Solidarity was the first non-communist party-controlled trade union in a Warsaw Pact country.  In the 1980s it constituted a broad anti-bureaucratic social movement. The government attempted to destroy the union during the period of martial law in the early 1980s and several years of political repression, but in the end it was forced to start negotiating with the union.
The Round Table Talks between the government and the Solidarity-led opposition led to semi-free elections in 1989. By the end of August a Solidarity-led coalition government was formed and in December 1990 Wałęsa was elected President of Poland. Since then it has become a more traditional, liberal trade union. [Wikipedia]
The Tiananmen Square protests of 1989, also known as the Tiananmen Square massacre and the June Fourth Incident (in part to avoid confusion with two prior Tiananmen Square protests), were a series of demonstrations in and near Tiananmen Square in Beijing in the People's Republic of China (PRC) beginning on 15 April 1989. The movement used mainly non-violent methods and can be considered a case of civil resistance. Led mainly by students and intellectuals, the protests occurred in the year that was to see the collapse of a number of communist governments in eastern Europe.The movement lasted seven weeks after Hu's death on 15 April. In early June, the People's Liberation Army moved into the streets of Beijing with troops and tanks and cleared the square with live fire. [Wikipedia]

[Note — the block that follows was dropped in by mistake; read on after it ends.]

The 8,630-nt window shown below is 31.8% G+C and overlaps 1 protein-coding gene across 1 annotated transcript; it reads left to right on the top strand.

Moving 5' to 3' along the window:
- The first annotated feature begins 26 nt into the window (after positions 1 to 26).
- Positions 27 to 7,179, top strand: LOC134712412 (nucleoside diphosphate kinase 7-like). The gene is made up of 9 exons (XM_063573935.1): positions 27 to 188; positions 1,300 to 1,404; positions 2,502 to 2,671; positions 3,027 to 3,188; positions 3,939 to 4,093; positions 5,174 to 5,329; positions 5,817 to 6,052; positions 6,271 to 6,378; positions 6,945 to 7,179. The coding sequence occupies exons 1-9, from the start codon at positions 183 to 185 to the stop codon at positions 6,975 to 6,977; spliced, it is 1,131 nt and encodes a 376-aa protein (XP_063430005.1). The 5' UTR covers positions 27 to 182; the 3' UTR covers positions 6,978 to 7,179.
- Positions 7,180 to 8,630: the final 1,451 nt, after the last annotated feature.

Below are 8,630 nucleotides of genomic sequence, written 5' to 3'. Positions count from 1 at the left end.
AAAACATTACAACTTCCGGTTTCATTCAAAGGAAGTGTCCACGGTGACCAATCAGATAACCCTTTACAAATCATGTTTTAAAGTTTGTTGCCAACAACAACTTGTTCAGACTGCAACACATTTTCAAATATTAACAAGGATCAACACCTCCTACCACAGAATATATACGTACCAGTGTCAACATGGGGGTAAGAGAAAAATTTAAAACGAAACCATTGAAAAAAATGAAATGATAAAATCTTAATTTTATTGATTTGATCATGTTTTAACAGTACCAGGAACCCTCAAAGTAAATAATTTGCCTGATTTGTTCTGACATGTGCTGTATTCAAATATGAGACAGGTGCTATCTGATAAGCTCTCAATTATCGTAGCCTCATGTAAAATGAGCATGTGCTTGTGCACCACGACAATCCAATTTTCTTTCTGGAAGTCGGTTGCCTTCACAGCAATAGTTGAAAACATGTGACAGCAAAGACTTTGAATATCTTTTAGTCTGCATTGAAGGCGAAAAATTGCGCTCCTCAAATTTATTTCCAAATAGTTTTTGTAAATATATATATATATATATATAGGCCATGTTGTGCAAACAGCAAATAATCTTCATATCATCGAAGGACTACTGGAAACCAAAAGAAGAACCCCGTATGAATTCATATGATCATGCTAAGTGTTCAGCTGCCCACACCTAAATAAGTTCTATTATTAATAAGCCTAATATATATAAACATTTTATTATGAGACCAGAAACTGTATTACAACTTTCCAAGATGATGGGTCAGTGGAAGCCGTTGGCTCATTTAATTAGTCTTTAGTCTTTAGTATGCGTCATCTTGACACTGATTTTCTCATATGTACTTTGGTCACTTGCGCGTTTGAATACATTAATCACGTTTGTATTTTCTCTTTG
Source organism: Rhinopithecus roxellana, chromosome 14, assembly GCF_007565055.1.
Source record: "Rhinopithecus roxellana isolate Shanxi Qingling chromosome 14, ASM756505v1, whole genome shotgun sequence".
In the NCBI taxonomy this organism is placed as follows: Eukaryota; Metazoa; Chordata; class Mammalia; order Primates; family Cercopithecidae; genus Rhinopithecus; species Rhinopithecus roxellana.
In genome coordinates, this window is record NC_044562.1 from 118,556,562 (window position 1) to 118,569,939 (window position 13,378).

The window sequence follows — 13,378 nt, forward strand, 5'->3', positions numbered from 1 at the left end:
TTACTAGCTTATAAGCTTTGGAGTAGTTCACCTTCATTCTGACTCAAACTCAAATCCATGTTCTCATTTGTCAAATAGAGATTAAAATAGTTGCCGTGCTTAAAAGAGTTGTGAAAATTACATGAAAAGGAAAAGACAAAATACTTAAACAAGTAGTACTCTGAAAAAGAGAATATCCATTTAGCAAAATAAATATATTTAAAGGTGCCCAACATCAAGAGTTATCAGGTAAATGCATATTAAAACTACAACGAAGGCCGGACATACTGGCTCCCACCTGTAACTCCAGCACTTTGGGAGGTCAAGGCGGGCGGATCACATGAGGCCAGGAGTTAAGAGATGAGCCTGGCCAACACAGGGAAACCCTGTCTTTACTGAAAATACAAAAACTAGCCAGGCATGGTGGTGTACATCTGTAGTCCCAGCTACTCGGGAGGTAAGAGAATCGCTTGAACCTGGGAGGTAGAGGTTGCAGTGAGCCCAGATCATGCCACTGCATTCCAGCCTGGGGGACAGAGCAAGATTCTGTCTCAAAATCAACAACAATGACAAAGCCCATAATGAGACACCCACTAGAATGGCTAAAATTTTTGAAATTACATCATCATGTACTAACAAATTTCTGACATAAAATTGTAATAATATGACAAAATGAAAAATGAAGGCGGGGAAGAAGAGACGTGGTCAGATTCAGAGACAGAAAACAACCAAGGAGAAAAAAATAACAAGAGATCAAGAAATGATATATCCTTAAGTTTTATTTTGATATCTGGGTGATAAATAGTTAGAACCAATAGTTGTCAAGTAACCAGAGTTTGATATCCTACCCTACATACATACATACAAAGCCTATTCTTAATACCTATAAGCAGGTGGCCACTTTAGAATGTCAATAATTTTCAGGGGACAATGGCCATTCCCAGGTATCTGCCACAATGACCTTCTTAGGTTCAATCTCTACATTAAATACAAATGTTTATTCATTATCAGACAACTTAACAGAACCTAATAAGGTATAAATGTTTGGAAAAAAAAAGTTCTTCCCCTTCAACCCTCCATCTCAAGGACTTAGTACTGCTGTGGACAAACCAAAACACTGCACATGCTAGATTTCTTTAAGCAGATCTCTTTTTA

I'm sure you are getting my drift.   And then the Berlin Wall fell, the Soviet Union dissolved, Romanians got rid of Ceauşescu.   The Ukraine had its Orange Revolution.  Just to name a few. 

Why are we surprised?

Popular demonstrations against dictatorships, whether ultimately successful or not, are not all that uncommon.  We've had a series of  'unimaginable' changes.

So, why are the Tunisian and Egyptian revolutions seen as a surprise?

And then, why are we surprised when Libyan rebels get brutally attacked?

A few hypotheses come to mind: 

  1.   Our models of power don't handle sudden massive power shifts easily.
  2.   Our fear mongers want us to be afraid of Islam, want us to see all Muslims as radical anit-Western fanatics.  And many Americans (and Europeans) are only too glad to oblige them. Fear of outside evil, or foreigners amongst us, unifies a population behind its leaders and stifles opposition.